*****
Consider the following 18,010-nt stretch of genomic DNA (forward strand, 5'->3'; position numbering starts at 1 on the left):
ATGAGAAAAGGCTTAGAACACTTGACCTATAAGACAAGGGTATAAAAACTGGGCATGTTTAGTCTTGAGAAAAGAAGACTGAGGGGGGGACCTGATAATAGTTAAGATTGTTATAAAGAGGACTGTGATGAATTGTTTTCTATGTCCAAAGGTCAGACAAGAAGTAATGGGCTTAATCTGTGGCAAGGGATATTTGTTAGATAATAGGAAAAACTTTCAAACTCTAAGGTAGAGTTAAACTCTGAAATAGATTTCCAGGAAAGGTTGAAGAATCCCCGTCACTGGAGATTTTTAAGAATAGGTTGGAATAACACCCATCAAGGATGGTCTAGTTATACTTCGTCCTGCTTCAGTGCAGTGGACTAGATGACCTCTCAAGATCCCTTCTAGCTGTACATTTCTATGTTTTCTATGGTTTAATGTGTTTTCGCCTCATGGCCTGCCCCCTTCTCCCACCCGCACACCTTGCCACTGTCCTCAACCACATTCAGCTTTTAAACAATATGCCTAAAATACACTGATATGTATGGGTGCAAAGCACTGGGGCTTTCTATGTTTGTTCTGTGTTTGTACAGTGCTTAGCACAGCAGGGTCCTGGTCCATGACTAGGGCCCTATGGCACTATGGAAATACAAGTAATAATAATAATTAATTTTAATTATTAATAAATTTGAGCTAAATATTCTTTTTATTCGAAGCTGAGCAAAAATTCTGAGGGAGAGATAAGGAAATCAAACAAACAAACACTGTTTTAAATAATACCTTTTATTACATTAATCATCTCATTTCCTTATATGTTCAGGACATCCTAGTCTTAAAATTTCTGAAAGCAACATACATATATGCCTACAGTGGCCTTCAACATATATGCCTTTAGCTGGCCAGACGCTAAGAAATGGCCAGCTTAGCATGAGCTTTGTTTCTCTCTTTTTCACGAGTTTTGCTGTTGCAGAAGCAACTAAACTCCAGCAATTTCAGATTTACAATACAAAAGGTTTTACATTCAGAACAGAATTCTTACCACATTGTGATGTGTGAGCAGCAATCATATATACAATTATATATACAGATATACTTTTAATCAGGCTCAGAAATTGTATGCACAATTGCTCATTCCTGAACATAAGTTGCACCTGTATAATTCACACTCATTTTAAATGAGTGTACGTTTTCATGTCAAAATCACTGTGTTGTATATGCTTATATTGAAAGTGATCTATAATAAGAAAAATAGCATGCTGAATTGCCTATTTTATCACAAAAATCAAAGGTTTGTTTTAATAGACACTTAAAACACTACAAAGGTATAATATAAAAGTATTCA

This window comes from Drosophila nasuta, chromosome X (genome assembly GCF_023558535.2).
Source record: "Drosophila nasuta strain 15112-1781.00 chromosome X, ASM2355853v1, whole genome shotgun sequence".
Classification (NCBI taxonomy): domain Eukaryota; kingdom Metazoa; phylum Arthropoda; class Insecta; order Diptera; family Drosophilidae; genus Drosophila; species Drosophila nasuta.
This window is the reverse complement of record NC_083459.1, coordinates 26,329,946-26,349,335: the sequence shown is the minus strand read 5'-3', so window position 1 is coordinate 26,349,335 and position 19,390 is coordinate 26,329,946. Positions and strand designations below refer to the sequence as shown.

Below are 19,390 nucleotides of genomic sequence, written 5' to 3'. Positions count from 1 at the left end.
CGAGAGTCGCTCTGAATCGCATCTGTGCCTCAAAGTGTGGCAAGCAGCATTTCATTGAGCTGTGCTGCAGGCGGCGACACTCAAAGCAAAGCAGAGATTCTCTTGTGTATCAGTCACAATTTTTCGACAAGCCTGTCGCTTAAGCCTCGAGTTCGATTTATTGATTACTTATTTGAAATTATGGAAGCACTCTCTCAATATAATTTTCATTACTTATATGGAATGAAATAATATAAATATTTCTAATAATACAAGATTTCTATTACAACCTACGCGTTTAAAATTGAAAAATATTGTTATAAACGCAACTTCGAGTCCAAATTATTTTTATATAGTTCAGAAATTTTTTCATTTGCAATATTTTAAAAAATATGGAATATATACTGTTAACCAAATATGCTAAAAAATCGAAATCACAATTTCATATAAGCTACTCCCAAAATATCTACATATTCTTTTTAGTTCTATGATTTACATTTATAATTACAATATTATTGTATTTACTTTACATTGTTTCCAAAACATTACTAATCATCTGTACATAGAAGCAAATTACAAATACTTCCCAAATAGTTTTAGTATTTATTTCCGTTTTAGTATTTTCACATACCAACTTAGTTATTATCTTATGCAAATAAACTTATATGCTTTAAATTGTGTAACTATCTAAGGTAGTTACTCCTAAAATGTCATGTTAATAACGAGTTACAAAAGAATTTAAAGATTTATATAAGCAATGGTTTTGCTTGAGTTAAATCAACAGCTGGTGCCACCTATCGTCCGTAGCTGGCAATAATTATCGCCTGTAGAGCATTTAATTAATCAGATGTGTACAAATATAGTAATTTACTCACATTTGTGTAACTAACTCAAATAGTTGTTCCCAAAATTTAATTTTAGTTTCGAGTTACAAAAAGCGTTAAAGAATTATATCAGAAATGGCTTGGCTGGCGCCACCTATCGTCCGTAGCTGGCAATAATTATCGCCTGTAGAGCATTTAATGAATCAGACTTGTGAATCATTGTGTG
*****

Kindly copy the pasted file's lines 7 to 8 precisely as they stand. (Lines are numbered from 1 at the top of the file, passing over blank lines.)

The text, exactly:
Below are 19,390 nucleotides of genomic sequence, written 5' to 3'. Positions count from 1 at the left end.
CGAGAGTCGCTCTGAATCGCATCTGTGCCTCAAAGTGTGGCAAGCAGCATTTCATTGAGCTGTGCTGCAGGCGGCGACACTCAAAGCAAAGCAGAGATTCTCTTGTGTATCAGTCACAATTTTTCGACAAGCCTGTCGCTTAAGCCTCGAGTTCGATTTATTGATTACTTATTTGAAATTATGGAAGCACTCTCTCAATATAATTTTCATTACTTATATGGAATGAAATAATATAAATATTTCTAATAATACAAGATTTCTATTACAACCTACGCGTTTAAAATTGAAAAATATTGTTATAAACGCAACTTCGAGTCCAAATTATTTTTATATAGTTCAGAAATTTTTTCATTTGCAATATTTTAAAAAATATGGAATATATACTGTTAACCAAATATGCTAAAAAATCGAAATCACAATTTCATATAAGCTACTCCCAAAATATCTACATATTCTTTTTAGTTCTATGATTTACATTTATAATTACAATATTATTGTATTTACTTTACATTGTTTCCAAAACATTACTAATCATCTGTACATAGAAGCAAATTACAAATACTTCCCAAATAGTTTTAGTATTTATTTCCGTTTTAGTATTTTCACATACCAACTTAGTTATTATCTTATGCAAATAAACTTATATGCTTTAAATTGTGTAACTATCTAAGGTAGTTACTCCTAAAATGTCATGTTAATAACGAGTTACAAAAGAATTTAAAGATTTATATAAGCAATGGTTTTGCTTGAGTTAAATCAACAGCTGGTGCCACCTATCGTCCGTAGCTGGCAATAATTATCGCCTGTAGAGCATTTAATTAATCAGATGTGTACAAATATAGTAATTTACTCACATTTGTGTAACTAACTCAAATAGTTGTTCCCAAAATTTAATTTTAGTTTCGAGTTACAAAAAGCGTTAAAGAATTATATCAGAAATGGCTTGGCTGGCGCCACCTATCGTCCGTAGCTGGCAATAATTATCGCCTGTAGAGCATTTAATGAATCAGACTTGTGAATCATTGTGTG